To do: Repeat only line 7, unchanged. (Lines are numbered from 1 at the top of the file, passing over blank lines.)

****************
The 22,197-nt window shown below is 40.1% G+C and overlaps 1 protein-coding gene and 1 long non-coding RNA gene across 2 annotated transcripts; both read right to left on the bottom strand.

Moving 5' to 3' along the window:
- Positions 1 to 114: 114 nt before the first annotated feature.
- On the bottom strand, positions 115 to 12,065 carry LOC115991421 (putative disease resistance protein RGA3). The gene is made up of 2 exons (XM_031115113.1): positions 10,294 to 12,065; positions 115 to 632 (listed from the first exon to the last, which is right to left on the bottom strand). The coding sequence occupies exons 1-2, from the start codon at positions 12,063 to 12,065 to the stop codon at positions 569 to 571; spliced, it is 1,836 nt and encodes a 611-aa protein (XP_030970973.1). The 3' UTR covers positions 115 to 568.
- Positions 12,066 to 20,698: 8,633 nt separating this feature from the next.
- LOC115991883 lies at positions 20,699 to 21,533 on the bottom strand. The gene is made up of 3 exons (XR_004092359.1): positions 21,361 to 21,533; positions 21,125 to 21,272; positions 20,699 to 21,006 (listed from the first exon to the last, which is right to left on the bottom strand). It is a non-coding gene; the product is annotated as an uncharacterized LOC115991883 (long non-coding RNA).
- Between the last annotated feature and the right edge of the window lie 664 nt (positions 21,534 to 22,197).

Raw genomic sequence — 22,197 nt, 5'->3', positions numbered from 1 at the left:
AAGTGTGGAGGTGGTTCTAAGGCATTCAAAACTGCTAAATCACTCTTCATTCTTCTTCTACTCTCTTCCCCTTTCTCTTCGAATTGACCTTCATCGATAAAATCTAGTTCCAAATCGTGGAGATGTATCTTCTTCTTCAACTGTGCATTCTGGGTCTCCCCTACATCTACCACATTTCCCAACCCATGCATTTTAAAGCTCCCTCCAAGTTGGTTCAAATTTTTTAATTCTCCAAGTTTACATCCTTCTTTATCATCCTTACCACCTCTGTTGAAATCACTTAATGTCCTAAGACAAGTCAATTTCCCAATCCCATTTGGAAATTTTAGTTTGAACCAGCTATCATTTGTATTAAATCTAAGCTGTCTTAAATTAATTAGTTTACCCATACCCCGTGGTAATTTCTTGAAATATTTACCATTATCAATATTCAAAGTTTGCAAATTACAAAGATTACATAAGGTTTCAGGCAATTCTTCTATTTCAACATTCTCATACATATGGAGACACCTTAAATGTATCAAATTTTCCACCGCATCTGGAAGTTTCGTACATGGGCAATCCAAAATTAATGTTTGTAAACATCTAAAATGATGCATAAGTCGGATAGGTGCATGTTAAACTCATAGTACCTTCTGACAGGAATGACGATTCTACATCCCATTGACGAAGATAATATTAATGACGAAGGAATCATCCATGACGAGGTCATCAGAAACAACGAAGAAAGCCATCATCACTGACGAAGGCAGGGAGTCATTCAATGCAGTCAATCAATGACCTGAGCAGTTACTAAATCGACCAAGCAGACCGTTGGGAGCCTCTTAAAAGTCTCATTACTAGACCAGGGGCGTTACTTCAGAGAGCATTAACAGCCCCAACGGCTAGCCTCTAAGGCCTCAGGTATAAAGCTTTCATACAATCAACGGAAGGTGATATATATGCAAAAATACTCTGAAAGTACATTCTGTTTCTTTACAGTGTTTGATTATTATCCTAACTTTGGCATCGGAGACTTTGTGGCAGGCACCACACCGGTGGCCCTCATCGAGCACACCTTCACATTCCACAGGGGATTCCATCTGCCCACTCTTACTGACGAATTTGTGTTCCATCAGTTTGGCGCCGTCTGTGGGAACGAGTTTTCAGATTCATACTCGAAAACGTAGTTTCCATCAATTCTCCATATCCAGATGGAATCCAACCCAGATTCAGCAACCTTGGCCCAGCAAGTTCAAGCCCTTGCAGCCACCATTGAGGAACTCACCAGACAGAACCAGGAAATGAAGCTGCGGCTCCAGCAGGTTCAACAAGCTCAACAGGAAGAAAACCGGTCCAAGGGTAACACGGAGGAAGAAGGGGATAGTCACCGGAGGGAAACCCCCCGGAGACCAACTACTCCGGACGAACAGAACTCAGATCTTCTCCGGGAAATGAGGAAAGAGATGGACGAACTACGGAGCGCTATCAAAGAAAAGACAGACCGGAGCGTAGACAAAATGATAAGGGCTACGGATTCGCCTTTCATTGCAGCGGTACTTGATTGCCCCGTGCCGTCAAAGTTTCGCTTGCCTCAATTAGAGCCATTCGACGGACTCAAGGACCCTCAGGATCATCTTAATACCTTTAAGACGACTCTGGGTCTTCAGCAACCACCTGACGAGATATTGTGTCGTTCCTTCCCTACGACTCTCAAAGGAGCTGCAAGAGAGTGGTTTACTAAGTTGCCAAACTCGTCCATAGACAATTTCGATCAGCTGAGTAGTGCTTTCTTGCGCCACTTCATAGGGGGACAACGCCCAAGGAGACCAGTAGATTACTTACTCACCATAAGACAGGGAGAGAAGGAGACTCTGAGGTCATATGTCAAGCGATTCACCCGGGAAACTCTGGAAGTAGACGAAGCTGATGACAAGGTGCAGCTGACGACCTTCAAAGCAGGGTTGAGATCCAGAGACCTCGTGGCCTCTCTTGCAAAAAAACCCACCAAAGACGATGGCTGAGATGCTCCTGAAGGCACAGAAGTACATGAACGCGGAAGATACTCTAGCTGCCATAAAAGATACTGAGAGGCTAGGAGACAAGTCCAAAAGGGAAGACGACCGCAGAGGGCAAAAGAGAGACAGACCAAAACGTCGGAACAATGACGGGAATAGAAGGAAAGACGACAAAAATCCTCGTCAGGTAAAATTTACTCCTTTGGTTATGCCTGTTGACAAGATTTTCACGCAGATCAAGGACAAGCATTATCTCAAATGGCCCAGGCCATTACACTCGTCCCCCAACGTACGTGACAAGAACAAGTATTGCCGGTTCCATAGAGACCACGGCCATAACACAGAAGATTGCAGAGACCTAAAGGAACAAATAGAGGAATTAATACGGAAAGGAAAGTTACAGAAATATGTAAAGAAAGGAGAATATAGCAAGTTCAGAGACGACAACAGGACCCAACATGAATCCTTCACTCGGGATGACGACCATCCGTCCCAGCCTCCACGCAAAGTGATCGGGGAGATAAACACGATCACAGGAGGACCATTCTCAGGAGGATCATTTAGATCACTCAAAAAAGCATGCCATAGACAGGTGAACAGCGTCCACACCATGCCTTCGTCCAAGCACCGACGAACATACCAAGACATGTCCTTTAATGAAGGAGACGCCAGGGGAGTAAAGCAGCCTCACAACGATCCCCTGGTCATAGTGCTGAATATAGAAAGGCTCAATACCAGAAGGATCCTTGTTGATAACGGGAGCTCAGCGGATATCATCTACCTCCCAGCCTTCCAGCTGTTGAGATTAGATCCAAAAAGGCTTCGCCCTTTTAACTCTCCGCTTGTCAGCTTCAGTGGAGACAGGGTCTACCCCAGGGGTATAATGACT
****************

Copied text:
- Between the last annotated feature and the right edge of the window lie 664 nt (positions 21,534 to 22,197).